No. 2092 October Term 1976, Appeal from Order of June 7, 1976 of the Court of Common Please, Trial Div., of Phila. County as of LAW-December Term, 1975, No. 1706.
Paul M. Goldstein, Philadelphia, for appellant.
Martin A. Ostrow, Philadelphia, for appellee.
Watkins, President Judge, and Jacobs, Hoffman, Cercone, Price, Van der Voort, and Spaeth, JJ. Jacobs, J., dissents.
[ 251 Pa. Super. Page 276]
Appellant sued appellee in replevin. When appellee failed to answer interrogatories, appellant, acting under Philadelphia Civil Rule 4005(d),*fn1 took default judgment. The lower court granted appellee's petition to open the judgment, and this appeal followed.
Opening a default judgment is a matter of judicial discretion. That discretion, however, is to be exercised only if three requirements are first met: (1) the petition to open has been promptly filed; (2) a legitimate explanation exists for the delay that prompted the default judgment; and (3) a meritorious defense is averred. Balk v. Ford Motor Co., 446 Pa. 137, 285 A.2d 128 (1971). Here, appellee has failed to meet the first requirement.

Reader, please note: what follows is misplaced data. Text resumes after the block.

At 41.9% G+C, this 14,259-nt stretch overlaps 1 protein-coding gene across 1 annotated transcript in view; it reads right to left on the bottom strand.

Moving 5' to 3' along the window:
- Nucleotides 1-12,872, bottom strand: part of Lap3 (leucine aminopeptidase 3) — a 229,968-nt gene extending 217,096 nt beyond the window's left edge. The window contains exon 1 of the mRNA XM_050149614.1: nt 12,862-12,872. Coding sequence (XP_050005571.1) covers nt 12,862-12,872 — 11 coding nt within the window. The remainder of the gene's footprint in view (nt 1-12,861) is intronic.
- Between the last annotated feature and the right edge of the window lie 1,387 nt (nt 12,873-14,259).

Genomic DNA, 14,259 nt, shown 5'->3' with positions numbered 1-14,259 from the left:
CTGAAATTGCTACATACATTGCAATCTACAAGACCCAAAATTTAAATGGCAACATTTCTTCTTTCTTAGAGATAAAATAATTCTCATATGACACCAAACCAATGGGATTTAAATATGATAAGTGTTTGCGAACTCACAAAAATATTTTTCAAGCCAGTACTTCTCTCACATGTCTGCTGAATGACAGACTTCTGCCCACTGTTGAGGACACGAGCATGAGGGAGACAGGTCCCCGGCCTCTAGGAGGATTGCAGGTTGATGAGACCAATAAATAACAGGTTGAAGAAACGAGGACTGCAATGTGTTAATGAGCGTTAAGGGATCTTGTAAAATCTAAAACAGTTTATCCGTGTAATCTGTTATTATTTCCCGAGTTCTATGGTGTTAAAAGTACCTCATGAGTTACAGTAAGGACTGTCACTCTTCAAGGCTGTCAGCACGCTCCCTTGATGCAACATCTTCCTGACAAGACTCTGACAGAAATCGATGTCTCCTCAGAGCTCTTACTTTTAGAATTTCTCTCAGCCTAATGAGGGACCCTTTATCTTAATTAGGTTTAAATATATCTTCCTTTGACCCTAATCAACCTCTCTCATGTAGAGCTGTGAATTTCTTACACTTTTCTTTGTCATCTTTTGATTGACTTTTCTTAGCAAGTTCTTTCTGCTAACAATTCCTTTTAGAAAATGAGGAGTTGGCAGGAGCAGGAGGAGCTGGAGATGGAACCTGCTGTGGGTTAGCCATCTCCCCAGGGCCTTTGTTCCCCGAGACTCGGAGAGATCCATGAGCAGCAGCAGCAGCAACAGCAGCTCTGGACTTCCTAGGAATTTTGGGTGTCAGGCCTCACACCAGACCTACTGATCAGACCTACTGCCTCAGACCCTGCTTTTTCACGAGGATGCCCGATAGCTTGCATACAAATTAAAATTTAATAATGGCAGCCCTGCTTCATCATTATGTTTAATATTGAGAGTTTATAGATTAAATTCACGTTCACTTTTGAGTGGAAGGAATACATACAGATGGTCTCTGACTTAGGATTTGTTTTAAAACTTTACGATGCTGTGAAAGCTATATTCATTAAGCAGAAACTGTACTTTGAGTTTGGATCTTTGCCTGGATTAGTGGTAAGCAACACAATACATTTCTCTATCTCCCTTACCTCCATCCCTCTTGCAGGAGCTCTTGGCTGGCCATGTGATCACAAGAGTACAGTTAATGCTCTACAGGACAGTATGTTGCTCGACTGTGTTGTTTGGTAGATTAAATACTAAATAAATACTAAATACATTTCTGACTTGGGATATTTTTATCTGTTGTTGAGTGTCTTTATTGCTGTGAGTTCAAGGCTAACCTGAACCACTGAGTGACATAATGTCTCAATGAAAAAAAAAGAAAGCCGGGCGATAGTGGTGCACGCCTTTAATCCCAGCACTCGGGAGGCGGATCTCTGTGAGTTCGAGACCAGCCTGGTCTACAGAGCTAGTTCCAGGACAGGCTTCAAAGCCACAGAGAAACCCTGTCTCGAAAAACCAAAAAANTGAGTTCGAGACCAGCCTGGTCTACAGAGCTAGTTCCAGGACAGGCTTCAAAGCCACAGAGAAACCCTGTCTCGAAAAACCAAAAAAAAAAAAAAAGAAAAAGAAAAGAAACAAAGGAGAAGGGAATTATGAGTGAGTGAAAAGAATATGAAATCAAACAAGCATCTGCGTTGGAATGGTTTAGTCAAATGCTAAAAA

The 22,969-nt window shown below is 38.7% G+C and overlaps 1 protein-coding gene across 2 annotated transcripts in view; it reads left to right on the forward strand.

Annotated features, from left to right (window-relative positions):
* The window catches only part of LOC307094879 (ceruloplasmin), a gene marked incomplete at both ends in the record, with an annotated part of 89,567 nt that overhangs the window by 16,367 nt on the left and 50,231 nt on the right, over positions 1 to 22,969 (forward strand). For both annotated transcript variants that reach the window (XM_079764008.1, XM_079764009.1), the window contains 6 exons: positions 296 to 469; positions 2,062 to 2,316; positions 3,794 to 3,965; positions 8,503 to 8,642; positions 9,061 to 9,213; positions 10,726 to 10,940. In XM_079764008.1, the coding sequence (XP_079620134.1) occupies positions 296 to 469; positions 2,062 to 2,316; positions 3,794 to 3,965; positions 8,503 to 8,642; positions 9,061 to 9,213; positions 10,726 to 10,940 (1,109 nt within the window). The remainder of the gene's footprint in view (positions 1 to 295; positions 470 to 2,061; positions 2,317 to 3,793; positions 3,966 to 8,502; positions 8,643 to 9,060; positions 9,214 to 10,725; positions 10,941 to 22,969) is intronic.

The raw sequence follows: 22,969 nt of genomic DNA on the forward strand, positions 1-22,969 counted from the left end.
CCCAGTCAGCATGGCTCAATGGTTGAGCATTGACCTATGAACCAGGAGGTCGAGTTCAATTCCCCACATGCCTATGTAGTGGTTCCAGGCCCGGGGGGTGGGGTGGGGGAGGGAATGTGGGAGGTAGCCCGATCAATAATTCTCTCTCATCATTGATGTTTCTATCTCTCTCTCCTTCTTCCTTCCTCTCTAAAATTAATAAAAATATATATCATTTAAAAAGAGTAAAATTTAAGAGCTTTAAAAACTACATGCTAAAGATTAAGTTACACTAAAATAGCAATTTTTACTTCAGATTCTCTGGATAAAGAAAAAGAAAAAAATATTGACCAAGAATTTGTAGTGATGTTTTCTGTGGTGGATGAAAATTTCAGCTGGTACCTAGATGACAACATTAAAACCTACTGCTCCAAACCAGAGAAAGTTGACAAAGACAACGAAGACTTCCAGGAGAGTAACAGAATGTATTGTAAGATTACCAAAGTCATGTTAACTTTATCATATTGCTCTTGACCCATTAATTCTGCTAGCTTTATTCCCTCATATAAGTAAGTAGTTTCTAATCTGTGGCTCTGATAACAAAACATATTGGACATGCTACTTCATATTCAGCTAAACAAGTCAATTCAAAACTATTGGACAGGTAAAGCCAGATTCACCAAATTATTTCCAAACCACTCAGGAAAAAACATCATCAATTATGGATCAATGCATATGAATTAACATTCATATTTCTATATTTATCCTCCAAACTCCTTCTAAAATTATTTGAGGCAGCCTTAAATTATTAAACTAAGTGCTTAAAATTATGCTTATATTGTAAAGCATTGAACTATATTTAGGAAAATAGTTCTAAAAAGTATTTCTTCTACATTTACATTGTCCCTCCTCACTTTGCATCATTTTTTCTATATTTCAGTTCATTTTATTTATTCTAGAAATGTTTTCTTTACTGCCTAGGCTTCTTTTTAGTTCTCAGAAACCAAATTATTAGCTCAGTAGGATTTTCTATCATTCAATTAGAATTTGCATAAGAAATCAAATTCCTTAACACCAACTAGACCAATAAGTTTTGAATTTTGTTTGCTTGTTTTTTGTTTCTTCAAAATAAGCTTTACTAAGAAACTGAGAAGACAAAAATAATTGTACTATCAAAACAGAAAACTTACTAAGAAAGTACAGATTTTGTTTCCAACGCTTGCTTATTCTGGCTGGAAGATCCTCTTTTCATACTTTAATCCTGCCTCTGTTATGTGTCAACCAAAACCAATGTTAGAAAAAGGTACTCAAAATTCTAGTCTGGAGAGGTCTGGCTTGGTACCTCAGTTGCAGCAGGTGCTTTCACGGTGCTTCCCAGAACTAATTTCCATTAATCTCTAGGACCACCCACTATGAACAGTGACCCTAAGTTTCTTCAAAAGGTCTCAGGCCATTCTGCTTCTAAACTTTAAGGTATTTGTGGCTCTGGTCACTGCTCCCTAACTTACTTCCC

The default judgment was entered on April 6, 1976. Appellant's counsel notified appellee's counsel of the judgment by a letter dated April 7. On May 14, that is, thirty-seven days after entry of the judgment, appellee filed its petition to open. The petition did not aver that it had been promptly filed, nor did it aver any reason why it had not been filed for thirty-seven days. Thirty-seven days is not a very long delay, and might not be hard to explain; but
[ 251 Pa. Super. Page 277]
unexplained it is too long. See Schutte v. Valley Bargain Center, Inc., 248 Pa. Super. 532, 375 A.2d 368 (1977) (forty-seven days); Texas & B.H. Fish Club v. Bonnell Corp., 388 Pa. 198, 130 A.2d 508 (1957) (twenty-seven days; prejudice shown). Especially is this so since, given the provisions of Philadelphia Rule 4005(d), appellee had at least forty days notice of appellant's intention to take the default judgment.*fn2 Under these circumstances, the lower court erred in opening the judgment.*fn3